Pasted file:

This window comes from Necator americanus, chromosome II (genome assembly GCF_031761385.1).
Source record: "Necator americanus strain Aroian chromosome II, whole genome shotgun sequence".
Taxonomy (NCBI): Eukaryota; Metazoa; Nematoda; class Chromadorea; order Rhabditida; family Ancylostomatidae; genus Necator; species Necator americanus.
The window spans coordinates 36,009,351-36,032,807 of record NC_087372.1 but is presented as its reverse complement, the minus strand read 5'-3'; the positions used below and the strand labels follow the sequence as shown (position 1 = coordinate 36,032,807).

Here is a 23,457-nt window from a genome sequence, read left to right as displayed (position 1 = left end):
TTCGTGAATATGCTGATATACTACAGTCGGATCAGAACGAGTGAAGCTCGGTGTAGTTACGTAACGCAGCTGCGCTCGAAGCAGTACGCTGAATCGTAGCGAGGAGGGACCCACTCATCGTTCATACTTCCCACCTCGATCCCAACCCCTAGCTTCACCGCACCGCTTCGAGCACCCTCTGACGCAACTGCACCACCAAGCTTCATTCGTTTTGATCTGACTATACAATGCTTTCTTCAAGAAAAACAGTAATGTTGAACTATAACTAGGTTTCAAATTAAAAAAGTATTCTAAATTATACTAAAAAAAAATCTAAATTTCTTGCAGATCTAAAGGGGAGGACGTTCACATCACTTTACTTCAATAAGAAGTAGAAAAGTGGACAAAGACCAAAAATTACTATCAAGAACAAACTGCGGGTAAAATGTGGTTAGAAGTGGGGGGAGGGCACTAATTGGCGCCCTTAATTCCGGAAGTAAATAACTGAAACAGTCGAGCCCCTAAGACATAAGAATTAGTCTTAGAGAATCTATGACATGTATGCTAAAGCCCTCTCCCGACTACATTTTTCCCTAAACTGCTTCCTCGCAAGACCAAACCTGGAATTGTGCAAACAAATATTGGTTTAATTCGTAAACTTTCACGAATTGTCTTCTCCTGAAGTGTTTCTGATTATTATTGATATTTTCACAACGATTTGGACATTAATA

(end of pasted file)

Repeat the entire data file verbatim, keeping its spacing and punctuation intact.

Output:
This window comes from Necator americanus, chromosome II (genome assembly GCF_031761385.1).
Source record: "Necator americanus strain Aroian chromosome II, whole genome shotgun sequence".
Taxonomy (NCBI): Eukaryota; Metazoa; Nematoda; class Chromadorea; order Rhabditida; family Ancylostomatidae; genus Necator; species Necator americanus.
The window spans coordinates 36,009,351-36,032,807 of record NC_087372.1 but is presented as its reverse complement, the minus strand read 5'-3'; the positions used below and the strand labels follow the sequence as shown (position 1 = coordinate 36,032,807).

Here is a 23,457-nt window from a genome sequence, read left to right as displayed (position 1 = left end):
TTCGTGAATATGCTGATATACTACAGTCGGATCAGAACGAGTGAAGCTCGGTGTAGTTACGTAACGCAGCTGCGCTCGAAGCAGTACGCTGAATCGTAGCGAGGAGGGACCCACTCATCGTTCATACTTCCCACCTCGATCCCAACCCCTAGCTTCACCGCACCGCTTCGAGCACCCTCTGACGCAACTGCACCACCAAGCTTCATTCGTTTTGATCTGACTATACAATGCTTTCTTCAAGAAAAACAGTAATGTTGAACTATAACTAGGTTTCAAATTAAAAAAGTATTCTAAATTATACTAAAAAAAAATCTAAATTTCTTGCAGATCTAAAGGGGAGGACGTTCACATCACTTTACTTCAATAAGAAGTAGAAAAGTGGACAAAGACCAAAAATTACTATCAAGAACAAACTGCGGGTAAAATGTGGTTAGAAGTGGGGGGAGGGCACTAATTGGCGCCCTTAATTCCGGAAGTAAATAACTGAAACAGTCGAGCCCCTAAGACATAAGAATTAGTCTTAGAGAATCTATGACATGTATGCTAAAGCCCTCTCCCGACTACATTTTTCCCTAAACTGCTTCCTCGCAAGACCAAACCTGGAATTGTGCAAACAAATATTGGTTTAATTCGTAAACTTTCACGAATTGTCTTCTCCTGAAGTGTTTCTGATTATTATTGATATTTTCACAACGATTTGGACATTAATA